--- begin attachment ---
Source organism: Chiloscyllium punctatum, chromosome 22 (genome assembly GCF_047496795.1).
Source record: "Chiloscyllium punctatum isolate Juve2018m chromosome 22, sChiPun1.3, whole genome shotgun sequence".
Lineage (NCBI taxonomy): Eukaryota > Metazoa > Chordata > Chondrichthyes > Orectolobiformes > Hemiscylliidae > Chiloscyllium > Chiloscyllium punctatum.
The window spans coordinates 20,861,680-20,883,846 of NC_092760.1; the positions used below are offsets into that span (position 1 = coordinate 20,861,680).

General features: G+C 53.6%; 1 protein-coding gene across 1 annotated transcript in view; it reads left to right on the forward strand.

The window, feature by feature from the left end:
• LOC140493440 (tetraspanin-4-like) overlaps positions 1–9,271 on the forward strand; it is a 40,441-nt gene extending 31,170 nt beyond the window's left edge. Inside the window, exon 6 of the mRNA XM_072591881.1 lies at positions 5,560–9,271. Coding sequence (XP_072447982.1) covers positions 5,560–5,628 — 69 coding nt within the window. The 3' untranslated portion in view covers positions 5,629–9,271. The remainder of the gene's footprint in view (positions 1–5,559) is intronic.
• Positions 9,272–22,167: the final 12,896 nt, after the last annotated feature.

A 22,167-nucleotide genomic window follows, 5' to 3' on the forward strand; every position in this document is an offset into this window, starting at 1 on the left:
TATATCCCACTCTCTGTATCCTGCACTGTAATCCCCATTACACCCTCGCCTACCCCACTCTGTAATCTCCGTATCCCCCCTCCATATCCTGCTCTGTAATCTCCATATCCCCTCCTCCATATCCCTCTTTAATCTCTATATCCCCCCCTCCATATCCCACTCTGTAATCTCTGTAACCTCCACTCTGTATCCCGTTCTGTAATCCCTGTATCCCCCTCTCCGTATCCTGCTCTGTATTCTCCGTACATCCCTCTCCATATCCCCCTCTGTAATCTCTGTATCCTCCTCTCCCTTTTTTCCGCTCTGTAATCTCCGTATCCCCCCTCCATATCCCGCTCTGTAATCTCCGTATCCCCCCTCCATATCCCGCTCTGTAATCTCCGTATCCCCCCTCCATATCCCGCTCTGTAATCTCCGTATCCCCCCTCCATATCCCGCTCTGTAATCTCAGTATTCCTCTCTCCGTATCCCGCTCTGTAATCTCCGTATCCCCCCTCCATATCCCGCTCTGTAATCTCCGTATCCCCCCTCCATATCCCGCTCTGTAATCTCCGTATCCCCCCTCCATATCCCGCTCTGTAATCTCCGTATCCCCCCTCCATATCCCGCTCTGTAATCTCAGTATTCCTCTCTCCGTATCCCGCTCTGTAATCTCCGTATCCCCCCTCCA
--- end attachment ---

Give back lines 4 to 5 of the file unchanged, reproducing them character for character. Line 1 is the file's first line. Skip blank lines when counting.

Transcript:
The window spans coordinates 20,861,680-20,883,846 of NC_092760.1; the positions used below are offsets into that span (position 1 = coordinate 20,861,680).

General features: G+C 53.6%; 1 protein-coding gene across 1 annotated transcript in view; it reads left to right on the forward strand.